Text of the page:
However, Canopy led in both cannabis oil categories. In fact, Canopy took all three places in the Top CBD Cannabis Oil category, and Mettrum, a Canopy-group company, took second place in the Top THC Cannabis Oil category, ahead of Tilray and Canna Farms.
Aurora recently obtained its cannabis oils licence, so things may change in this year’s awards.
MedReleaf has been cautious in growing productive capacity, waiting for demand to justify further capacity investment. It has therefore performed dismally in productive capacity growth. It has been overtaken, even by Aurora.
The company still produces from a 55,000-square-foot Markham facility and has recently started making efforts to expand in this critical area by investing in a new 210,596-square-foot Bradford facility. The company has decided to list publicly to raise growth capital, and it may already be catching up with its competitors.
By the end of 2018, MedReleaf will probably have 265,000-square-feet production facility space with a potential capacity to produce 35,000 kilos of dried marijuana.
That’s too small a capacity as compared to Aphria, which may have a 1,000,000-square-foot facility capable of producing 75,000 kilos of dried product, and Aurora, which will likely boast 895,000-square-feet of productive space, producing about 109,000 kilos of dried cannabis.
I think Canopy will still be in the lead on productive capacity as it has entered a memorandum of understanding with the Goldman Group. Goldman Group will purchase and build facilities and lease these to Canopy on a cost-plus basis. This contracted capacity will add to Canopy’s possible 980,000-square-feet facilities going into 2018.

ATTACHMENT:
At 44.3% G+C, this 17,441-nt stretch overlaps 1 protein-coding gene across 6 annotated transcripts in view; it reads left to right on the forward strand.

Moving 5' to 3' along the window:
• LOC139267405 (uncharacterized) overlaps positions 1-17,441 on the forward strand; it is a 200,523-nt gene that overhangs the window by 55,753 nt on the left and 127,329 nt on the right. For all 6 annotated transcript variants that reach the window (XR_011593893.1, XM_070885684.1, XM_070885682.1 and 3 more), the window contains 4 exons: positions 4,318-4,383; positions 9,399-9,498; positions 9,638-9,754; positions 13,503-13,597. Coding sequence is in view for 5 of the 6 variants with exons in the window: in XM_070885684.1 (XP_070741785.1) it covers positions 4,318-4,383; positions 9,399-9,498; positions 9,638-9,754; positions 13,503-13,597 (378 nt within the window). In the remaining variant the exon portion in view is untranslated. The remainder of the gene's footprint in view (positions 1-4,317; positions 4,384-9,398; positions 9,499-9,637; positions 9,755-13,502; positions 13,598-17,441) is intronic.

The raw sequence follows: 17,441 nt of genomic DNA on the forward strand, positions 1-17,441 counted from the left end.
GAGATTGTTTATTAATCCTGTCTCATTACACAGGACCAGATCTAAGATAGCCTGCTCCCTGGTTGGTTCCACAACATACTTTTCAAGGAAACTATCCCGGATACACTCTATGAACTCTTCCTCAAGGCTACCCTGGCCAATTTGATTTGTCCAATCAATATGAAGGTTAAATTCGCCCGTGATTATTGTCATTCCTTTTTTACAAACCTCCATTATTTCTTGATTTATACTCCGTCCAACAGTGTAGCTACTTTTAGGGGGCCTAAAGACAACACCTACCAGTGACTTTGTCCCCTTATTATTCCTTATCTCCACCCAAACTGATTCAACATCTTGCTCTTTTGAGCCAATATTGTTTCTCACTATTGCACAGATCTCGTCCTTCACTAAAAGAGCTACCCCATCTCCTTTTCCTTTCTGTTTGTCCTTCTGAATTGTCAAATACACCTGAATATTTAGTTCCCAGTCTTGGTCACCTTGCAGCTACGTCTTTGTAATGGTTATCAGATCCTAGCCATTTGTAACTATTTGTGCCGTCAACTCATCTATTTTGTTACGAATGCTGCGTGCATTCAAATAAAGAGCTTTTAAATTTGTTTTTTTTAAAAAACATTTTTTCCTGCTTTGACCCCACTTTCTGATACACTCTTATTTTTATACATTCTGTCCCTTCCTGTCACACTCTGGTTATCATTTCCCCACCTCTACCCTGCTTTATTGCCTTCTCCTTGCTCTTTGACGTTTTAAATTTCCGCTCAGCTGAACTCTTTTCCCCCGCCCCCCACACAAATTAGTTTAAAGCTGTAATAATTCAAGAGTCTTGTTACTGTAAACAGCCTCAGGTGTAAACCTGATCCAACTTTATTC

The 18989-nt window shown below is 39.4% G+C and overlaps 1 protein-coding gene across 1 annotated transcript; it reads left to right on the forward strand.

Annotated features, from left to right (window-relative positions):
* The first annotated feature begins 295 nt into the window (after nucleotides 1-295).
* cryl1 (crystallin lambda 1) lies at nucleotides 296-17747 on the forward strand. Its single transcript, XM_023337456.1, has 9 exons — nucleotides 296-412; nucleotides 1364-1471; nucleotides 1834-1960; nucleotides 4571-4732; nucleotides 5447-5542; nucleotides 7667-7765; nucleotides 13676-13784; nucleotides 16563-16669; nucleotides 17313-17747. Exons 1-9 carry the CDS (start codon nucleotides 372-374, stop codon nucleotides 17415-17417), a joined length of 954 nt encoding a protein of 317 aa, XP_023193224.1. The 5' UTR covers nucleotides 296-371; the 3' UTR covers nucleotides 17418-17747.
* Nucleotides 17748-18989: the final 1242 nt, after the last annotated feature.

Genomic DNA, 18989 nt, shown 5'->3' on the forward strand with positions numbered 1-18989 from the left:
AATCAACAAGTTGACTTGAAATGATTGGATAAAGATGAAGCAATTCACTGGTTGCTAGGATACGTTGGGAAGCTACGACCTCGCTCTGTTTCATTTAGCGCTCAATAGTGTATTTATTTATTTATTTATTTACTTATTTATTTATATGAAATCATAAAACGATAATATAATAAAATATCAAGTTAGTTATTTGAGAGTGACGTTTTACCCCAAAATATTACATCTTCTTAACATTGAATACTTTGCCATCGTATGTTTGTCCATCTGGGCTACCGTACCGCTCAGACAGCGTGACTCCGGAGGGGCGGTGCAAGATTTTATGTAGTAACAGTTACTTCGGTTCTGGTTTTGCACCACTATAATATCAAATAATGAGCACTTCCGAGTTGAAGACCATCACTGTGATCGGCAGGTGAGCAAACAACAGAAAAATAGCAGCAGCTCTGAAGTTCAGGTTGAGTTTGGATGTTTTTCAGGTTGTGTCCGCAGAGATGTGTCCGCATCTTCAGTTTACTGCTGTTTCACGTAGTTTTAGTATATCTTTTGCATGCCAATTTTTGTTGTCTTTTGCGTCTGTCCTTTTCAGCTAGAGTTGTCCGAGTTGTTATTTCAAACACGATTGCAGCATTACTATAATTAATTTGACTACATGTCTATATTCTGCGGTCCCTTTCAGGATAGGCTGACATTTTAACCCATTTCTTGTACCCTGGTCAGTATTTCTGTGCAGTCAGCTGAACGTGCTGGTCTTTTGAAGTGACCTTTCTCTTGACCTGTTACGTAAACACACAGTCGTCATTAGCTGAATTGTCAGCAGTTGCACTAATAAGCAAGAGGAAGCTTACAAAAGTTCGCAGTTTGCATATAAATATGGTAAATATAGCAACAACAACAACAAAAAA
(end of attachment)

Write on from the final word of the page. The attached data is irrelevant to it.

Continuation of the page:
MedReleaf is the only ISO certified marijuana producer. It meets higher international quality production standards, and the company is confident it will receive another high standard international certification soon — the ICH Good Manufacturing Practices Certification (GMP) for its Markham facility.
While that validates its claims for premium quality products, its competitors have their own quality control standards that seem to suffice for now. Aurora even made an arrangement with Anandia Labs for quality assurance.
Canopy probably already has this certification for its Tweed operations as only GMP certified marijuana products are allowed into Germany. Canopy is exporting Tweed branded products through MedCann GmbH Pharma and Nutraceuticals to Germany.
MedReleaf is profitable right now, but that may be because it wasn’t making as massive investments as Canopy and Aurora in expanding productive capacity.
The company commands a greater medical cannabis market share, but things may change rapidly with recreational marijuana legalization, as the company with the greatest supply capacity will be the winner.
As of now, it doesn’t seem like MedReleaf is well prepared for a commanding position in a broader recreational marijuana market. It may lose the lead very quickly to the aggressive underdogs.
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Fool contributor Brian Paradza has no position in any stocks mentioned.